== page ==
The votes are in, and the Obama Administration has won a second term. Now that the election is over, we can begin to more forward. But what does forward look like?
To understand where we’re going, we need to know where we’ve been. Daniel Schwartz’s post “A Look Back at Obama’s (First) Four Years and Employment Law” provides a great summary of where we’ve been. Dan concludes that “with the notable exception of the NLRB, there really haven’t been a lot of changes to employment laws for the last four years.”
I agree with Dan – we saw the Lilly Ledbetter Fair Pay Act, new guidance from the EEOC on the use of criminal histories and credit checks, and federal protections for nursing mothers. Not the sweeping changes that some had anticipated.
But what will the next four years hold? I think there’s the potential for more significant change in the employment law and regulatory climate. Here are the five issues I’m watching:
- The Paycheck Fairness Act – the gender pay gap was a priority issue during the last term, and will continue to be a priority. As a result of education and outreach campaigns by the Department of Labor, the public is more sensitive to this issue than ever before. The Paycheck Fairness Act still has significant support, and I think it will be reintroduced into Congress in the near future (most likely in April to coincide with Equal Pay Day). The question is, with a Republican-controlled House, will the Paycheck Fairness Act survive?
- OFCCP Compensation Data Collection Tool – there’s a lot about this that still needs to be hashed out and thought through, and it’s going to take time. OFCCP has a lot on its proposed regulatory plate right now, and it’s not clear whether four years will be enough time to finalize the Tool in light of everything else the Agency is working on and trying to enact.
- Disability Employment – also on the OFCCP’s agenda is a proposed utilization goal of 7% for individuals with disabilities. As with the Data Collection Tool, there are still a lot of loose ends here. A lack of reliable data regarding the employment of individuals with disabilities, employee’s reluctance to self-identify as an individual with a disability, and the skepticism of whether the goal will evolve into a quota are just three of the concerns here.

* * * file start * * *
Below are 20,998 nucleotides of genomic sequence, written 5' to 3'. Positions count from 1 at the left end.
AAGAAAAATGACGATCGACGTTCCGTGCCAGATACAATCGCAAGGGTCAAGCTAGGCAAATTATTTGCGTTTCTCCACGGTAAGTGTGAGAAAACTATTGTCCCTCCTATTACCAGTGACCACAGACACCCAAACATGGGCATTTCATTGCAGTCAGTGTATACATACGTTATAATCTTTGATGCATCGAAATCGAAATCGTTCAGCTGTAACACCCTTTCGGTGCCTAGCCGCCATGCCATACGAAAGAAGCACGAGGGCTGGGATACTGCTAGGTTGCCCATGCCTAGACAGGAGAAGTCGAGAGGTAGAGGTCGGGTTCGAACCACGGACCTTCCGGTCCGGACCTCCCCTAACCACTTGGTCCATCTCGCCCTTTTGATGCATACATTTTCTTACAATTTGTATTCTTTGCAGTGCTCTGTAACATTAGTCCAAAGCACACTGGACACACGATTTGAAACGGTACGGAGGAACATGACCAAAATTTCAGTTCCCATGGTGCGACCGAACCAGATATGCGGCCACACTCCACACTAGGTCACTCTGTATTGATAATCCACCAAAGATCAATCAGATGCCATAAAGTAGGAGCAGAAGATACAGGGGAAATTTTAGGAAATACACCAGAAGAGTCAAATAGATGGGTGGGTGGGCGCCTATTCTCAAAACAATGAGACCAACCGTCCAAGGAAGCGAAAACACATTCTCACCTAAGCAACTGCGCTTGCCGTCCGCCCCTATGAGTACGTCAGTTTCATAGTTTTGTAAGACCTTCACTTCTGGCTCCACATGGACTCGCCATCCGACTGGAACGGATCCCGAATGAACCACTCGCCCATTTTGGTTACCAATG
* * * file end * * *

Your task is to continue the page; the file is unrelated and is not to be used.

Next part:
- Adverse Impact in Hiring – we’ve seen a great deal of interest from the EEOC on how the use of criminal histories, credit reports, and current employment status affect the hiring of women and racial minorities. The EEOC has issued guidance on the first two, and there was a bill introduced regarding discrimination against unemployed job applicants. As the nation struggles to get its people back to work, I think it’s likely we’ll see even more action on the adverse impact front. What protected groups (women, minorities, older individuals, LGBT, etc.) and what form(s) this will take is open for debate.
- FLSA / Wage and Hour – let’s face it, we have a staggering national debt. This, combined with the fact that nearly every employer – no matter how diligent – is exposed to wage and hour mistakes, is seen by some as an easy source of tax revenue for the IRS and penalty income for the Wage and Hour Division. Independent contractor misclasification, exempt / non-exempt classification, and other violations have been – and will remain – a big concern for employers.